Female Chefs in Film: The Hundred-Foot Journey

Tonight after work, Honey Bunny and I had an impromptu date night at home, ordering a pizza and popping in a movie. I’d heard good things about The Hundred-Foot Journey and Honey Bunny was in the mood to watch something new, so we selected that.

On the surface, The Hundred-Foot Journey is a charming story of an Indian family who opens a restaurant literally one hundred feet away from a Michelin starred establishment in the French countryside. There’s a Romeo and Juliet type love story between the talented son who had learned how to cook by watching his mother and the classically trained female (!) sous chef of the haute cuisine kitchen across the street. Without spoiling the movie for everyone, there were ups and downs and a happy ending.

It’s the kind of movie that I would usually enjoy, but sadly it just made me angry and I know that is entirely due to the life I lead now. Kitchen Life is not easy for anyone but I think it is especially difficult for a female to rise through the ranks in this male-dominated industry.

In the movie, Marguerite had labored and toiled for years to earn the title of sous chef with the hope of becoming head chef after that, but it takes just a few months for the prodigy Hassan to shine as the golden boy at Le Saule Pleureur, wowing the Michelin critics with the incorporation of Indian spices into traditional French dishes. The movie plays off Marguerite’s reactions as jealousy but if you ask me, she is understandably frustrated that her hard work is being overlooked because of someone who just showed up and blew everyone out of the water. I’d be livid!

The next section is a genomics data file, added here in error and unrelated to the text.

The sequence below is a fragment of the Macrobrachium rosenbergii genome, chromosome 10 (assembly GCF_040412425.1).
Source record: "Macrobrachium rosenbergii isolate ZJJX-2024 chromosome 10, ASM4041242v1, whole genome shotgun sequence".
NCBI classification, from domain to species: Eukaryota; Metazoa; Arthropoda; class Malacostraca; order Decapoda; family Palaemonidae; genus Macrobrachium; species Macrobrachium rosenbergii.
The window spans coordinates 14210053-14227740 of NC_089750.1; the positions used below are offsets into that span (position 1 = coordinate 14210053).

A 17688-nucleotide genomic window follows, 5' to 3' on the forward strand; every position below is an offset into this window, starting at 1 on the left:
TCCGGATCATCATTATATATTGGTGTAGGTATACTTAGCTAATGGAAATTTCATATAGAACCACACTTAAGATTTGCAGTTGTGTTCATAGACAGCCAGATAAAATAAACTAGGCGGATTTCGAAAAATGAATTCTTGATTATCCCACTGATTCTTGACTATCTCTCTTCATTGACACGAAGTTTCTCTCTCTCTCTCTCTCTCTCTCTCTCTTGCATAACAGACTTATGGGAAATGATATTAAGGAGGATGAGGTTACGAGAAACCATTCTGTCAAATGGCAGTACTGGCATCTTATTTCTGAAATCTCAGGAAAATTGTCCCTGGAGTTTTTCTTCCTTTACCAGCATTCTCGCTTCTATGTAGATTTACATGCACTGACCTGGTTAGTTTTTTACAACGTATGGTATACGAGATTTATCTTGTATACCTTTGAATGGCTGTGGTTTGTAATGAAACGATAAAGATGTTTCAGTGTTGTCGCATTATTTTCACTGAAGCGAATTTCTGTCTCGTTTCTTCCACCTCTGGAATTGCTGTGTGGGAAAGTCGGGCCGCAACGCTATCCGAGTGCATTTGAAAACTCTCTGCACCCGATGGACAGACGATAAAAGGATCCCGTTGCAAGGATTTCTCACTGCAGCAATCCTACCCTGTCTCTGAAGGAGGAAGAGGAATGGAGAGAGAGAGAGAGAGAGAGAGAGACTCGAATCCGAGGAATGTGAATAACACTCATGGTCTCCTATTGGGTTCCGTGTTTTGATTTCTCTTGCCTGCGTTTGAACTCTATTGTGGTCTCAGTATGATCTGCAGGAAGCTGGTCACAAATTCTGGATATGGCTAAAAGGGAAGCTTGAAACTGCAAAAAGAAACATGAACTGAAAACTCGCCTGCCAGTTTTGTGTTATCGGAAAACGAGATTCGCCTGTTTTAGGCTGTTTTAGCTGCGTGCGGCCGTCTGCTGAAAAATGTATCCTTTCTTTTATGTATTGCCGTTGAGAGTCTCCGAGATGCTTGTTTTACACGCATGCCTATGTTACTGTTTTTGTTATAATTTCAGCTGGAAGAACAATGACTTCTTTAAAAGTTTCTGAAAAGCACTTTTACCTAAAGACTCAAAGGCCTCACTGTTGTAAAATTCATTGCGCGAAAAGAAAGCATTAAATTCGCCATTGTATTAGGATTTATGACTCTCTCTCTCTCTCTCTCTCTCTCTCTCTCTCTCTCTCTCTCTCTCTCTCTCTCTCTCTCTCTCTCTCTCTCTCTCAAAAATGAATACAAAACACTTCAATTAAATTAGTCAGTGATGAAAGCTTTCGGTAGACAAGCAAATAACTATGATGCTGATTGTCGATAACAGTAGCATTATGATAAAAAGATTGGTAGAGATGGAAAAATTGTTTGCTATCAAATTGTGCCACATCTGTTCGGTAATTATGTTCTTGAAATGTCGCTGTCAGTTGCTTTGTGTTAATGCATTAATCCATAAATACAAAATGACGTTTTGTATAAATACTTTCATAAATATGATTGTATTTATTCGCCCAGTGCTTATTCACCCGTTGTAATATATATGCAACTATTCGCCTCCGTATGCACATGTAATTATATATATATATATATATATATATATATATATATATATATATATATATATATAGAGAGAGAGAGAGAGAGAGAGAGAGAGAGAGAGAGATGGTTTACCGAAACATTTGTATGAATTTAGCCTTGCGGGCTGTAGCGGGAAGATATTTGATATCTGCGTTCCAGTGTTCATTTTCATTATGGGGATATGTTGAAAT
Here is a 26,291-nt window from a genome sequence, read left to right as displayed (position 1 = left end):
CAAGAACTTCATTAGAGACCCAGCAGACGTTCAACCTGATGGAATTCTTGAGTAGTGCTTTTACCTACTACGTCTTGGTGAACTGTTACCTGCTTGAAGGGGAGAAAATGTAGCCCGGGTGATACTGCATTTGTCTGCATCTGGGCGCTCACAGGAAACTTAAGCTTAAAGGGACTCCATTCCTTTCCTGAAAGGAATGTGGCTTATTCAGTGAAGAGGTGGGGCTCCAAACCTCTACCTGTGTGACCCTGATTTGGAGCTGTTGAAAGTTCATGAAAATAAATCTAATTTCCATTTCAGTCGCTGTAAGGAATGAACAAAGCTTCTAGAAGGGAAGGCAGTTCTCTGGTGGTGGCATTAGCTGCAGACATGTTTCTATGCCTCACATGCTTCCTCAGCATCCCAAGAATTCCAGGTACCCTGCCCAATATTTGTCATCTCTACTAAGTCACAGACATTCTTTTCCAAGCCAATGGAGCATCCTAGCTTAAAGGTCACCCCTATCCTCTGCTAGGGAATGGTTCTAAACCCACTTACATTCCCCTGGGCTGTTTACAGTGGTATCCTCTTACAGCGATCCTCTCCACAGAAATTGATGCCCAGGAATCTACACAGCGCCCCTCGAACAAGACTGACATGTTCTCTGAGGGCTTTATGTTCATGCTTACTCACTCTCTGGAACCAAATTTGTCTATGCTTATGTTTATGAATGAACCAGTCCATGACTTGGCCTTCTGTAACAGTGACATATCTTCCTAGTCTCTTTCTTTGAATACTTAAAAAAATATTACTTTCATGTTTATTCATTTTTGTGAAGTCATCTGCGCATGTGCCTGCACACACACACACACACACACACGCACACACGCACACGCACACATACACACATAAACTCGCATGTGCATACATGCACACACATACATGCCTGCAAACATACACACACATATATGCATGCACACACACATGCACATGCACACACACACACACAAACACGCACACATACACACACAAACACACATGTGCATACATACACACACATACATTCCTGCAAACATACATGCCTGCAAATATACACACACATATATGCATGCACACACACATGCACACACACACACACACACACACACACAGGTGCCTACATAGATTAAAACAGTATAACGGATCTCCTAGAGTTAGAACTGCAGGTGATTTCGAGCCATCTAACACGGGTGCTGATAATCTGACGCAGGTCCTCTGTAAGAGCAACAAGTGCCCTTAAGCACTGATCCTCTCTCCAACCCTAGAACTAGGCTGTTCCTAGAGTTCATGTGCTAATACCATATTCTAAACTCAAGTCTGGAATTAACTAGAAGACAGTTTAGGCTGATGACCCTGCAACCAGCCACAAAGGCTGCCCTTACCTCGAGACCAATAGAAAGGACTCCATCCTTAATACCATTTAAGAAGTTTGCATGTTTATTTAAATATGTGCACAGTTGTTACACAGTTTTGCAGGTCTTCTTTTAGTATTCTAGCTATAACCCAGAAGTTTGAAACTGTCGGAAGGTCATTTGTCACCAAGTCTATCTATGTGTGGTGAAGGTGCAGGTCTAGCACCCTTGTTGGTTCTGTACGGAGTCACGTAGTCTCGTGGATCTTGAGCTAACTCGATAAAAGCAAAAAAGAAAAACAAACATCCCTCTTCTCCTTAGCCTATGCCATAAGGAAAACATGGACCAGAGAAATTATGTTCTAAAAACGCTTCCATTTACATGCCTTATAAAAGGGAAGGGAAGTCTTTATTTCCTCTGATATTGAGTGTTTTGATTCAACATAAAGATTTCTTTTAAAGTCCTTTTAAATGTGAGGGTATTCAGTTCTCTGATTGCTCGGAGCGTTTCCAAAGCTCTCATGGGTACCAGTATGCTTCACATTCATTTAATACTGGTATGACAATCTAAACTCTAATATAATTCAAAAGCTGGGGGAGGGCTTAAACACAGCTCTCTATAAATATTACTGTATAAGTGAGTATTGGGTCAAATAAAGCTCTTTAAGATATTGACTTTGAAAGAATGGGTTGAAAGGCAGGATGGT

A similar situation occurred in Ratatouille when Collette was concerned that Linguine was just using her so that he could impress the chef and move past her. Though he did finally give proper credit to Remy for his culinary skills, Collette never gets her moment in the sun and at best becomes business (and romantic) partners with Linguine. Luckily, the (animated) food porn, feel-good primary story, and cute anthropomorphic rodent protagonist keep that movie on my all-time favorites list.

Anyway, I was a bit sad and angry and disappointed to realize that not just one but at least two movies depict this dynamic of the male “star” chef and the hardworking female who will always work under him regardless of her own merits, skills, talent, ideas… It’s archaic and a remnant of the way this industry used to be.

It also just inspires me to work harder so I can achieve my dream of earning a Michelin star (or similar prestige) someday, still a rare accomplishment for females in the industry. An unexpected realization to have come from watching an ordinary ol’ movie chosen for date night.

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